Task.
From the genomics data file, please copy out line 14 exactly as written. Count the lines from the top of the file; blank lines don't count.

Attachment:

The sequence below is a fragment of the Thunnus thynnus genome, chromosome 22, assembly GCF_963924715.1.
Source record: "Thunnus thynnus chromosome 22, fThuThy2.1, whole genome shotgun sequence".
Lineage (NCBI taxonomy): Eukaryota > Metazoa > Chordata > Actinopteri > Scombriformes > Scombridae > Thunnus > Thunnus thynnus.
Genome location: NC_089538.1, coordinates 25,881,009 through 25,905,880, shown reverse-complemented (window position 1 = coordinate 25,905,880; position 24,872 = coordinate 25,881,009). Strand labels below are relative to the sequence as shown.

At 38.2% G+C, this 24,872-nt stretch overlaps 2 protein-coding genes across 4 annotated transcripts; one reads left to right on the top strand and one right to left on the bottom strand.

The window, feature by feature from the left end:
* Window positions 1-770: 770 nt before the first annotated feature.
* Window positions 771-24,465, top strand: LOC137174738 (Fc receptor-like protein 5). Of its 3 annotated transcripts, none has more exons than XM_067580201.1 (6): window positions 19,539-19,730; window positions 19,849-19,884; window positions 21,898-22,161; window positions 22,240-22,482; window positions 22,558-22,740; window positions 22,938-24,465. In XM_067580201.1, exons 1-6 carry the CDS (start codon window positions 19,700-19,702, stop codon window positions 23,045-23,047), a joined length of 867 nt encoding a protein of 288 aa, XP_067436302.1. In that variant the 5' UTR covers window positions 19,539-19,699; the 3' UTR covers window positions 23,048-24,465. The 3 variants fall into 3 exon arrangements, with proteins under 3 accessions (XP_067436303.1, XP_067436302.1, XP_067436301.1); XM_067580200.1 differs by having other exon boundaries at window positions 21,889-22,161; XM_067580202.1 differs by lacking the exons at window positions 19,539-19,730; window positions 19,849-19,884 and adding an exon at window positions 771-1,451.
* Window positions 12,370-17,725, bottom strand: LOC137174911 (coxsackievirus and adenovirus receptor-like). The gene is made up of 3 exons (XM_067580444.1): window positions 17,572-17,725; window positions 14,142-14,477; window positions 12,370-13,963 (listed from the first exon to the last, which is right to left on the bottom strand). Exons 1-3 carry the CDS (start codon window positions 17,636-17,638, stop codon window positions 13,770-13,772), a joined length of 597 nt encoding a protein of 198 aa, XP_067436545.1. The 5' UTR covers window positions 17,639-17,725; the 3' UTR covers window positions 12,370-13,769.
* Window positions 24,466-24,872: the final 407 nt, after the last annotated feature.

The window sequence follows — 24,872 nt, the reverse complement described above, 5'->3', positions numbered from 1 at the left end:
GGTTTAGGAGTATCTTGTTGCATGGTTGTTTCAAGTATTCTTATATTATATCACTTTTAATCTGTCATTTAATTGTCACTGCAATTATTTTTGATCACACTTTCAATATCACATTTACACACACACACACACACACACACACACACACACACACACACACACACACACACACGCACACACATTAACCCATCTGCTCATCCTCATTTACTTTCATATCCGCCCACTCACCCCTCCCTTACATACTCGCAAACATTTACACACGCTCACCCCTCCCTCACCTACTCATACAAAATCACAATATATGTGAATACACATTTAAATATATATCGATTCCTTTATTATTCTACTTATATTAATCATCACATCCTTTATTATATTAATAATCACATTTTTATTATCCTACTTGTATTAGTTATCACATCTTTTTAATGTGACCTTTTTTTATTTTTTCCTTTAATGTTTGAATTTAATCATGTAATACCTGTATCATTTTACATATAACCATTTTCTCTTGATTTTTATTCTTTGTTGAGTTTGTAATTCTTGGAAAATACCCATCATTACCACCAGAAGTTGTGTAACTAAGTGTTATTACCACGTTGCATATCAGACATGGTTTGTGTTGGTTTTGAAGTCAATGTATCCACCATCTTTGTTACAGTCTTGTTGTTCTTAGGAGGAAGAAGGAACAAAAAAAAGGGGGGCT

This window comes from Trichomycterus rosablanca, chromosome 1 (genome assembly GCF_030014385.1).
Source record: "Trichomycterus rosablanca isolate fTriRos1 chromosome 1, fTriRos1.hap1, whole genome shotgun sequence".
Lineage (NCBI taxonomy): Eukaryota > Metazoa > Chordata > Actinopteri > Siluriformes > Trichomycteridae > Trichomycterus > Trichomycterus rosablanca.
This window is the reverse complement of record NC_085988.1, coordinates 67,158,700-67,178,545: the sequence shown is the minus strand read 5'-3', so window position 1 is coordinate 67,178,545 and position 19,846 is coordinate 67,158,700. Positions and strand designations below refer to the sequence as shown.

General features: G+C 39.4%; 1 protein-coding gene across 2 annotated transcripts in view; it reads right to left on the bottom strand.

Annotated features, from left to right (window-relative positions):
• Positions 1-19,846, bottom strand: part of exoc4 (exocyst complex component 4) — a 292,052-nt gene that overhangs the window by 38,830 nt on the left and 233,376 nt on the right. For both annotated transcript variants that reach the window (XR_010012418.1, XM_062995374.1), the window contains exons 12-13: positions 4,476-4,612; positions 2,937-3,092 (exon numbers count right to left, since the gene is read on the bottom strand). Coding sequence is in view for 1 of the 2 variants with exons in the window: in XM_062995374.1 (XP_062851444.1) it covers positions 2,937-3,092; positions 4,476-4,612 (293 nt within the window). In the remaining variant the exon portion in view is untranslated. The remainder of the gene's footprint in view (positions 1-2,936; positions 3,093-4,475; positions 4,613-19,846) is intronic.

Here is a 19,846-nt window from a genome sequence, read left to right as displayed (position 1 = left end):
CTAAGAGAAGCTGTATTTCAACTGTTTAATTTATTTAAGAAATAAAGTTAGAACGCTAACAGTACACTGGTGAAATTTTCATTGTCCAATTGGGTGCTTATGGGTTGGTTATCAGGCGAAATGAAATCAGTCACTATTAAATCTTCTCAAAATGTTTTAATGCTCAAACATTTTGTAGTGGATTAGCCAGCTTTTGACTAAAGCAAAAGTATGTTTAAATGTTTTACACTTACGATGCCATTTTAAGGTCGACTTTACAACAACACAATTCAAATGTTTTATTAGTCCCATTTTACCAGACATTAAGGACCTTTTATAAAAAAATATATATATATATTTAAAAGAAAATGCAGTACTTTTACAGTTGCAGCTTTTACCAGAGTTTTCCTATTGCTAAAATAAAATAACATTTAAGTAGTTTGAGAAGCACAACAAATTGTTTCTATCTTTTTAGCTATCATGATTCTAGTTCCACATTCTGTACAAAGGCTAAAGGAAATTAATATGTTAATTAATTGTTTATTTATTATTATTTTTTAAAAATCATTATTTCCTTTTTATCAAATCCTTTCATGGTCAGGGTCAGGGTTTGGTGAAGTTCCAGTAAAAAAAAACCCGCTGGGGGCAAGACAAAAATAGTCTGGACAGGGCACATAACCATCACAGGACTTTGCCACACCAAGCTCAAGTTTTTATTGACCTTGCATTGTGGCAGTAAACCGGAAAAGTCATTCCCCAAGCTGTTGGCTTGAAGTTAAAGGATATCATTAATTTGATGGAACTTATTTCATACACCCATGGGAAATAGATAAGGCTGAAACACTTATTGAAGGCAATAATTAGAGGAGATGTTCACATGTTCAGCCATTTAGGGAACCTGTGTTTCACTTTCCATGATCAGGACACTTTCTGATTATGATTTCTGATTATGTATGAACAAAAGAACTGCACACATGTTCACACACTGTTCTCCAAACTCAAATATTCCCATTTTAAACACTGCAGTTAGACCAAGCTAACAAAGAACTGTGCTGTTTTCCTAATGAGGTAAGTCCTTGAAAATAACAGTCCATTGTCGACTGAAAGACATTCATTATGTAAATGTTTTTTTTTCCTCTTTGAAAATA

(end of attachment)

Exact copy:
Source record: "Trichomycterus rosablanca isolate fTriRos1 chromosome 1, fTriRos1.hap1, whole genome shotgun sequence".